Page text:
Which is why great managers don’t manage their clients. They build with their clients. Great managers are actually architects – sometimes even artists.
They craft blueprints, they inspire through clarity of vision, they commit to a plan and to building something amazing, and they search fearlessly for ways to overcome any barriers that stand in their way.
2. Great managers don’t 'manage their teams'
Within Publicis Groupe, we talk about interdependence – the notion that we all need each other to do our best work.
It’s a concept that really resonates with me. I know that having a brilliant team on my side is the only way to deliver my vision.
I’m inspired every day by the talented professionals around me – people whose ambition, energy and enjoyment of their jobs is so apparent; whose commitment to working hard and playing harder makes me forget that I’m surely supposed to be a bit of a cynic by now.
Instead, they remind me how much I enjoy being part of this complex, fascinating, challenging industry.
And because they raise my game, and because my vision isn’t worth much without them, they deserve much more than to be "managed" by me.
"Client first" is a popular agency mantra throughout the industry. I will argue hard for "my team first".
My team deserves my unspoken promise that I will work for them just as hard as they work for me. Which is why great managers don’t manage their teams. They push. They fight.
That is, great managers put effort into building high-performance teams, then fight to keep those teams motivated; fight for more training, for every promotion and pay rise that's been earned.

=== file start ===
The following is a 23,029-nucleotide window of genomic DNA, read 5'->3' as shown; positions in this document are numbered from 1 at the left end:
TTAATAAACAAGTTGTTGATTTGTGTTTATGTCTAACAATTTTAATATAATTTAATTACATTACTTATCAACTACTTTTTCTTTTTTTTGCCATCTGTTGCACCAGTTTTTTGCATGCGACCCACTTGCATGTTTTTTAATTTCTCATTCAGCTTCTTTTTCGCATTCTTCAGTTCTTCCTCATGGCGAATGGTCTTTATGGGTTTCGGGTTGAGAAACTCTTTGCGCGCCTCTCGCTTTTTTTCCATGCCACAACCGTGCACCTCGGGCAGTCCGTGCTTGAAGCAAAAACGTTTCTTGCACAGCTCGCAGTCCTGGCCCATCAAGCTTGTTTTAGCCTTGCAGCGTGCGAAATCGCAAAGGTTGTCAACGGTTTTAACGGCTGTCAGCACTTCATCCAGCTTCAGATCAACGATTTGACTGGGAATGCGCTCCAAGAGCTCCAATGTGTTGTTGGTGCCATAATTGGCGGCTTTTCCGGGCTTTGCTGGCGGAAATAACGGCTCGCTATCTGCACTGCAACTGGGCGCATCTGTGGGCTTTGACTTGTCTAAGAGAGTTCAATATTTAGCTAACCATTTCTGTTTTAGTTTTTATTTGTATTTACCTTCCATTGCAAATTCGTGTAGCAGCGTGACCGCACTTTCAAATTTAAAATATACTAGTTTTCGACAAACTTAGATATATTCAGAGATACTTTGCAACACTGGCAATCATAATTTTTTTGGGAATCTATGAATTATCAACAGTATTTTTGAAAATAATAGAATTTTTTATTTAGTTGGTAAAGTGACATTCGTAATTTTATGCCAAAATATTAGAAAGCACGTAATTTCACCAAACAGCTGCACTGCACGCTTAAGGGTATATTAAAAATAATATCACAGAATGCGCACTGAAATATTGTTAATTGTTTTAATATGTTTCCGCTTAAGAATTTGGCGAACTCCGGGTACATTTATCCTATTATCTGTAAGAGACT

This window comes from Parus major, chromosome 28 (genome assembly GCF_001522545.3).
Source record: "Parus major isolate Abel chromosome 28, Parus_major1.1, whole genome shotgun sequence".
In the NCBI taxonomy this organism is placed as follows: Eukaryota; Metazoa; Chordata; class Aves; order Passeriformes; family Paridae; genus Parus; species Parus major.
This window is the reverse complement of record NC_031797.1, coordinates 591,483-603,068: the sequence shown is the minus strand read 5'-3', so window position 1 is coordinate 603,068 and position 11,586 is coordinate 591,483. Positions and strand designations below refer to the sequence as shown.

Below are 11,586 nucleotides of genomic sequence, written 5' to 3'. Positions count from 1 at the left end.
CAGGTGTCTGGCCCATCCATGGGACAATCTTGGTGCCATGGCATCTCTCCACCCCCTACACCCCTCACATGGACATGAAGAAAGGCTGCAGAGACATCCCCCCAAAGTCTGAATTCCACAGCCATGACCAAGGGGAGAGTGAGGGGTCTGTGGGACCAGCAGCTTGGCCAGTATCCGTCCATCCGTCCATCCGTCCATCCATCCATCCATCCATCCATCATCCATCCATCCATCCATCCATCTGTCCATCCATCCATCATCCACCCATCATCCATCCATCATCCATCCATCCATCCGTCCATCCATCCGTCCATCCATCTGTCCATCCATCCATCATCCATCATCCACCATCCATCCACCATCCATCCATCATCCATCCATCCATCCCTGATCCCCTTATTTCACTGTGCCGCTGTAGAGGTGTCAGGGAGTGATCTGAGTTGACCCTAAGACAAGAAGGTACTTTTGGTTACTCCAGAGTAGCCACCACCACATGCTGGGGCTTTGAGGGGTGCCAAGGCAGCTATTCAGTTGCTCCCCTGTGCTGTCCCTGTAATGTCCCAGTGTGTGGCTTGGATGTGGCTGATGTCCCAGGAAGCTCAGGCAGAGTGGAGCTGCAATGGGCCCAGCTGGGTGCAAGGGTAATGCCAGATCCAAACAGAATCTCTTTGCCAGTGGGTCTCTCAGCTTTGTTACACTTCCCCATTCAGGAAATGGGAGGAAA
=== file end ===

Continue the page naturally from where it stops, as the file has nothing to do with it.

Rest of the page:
3. Great managers don’t 'manage expectations'
What we’re really talking about is leadership rather than management.
Within our team, we have reframed the "account management" team and called it "account leadership" – only one of many needed adjustments to thinking, language and behaviour that reinforces the idea that leadership doesn’t stop with the chief executive. It’s the responsibility of every single person on a team.
But it’s up to the leader to inspire our teams – and our clients – to know that, with enough focus and trust, a strong team can achieve anything.
Managing expectations around what can or can’t be done today is both patronising and limiting. Making it about the possibilities of what can be achieved tomorrow is a whole different ball game.
Which is why great managers don’t manage expectations. Great managers lead through empowerment; they look for the leaders of tomorrow and they show them that they can lead.
So that’s what I’ve learned so far about this whole management thing. Worry less about managing and focus more what really matters – to build, fight, create, empower. And, even more than that, to try to inspire belief in my team that they can do the same.
Because a team that believes in itself with that much conviction would be unstoppable.
Nadine Young is managing director and client lead for Procter & Gamble at Publicis Media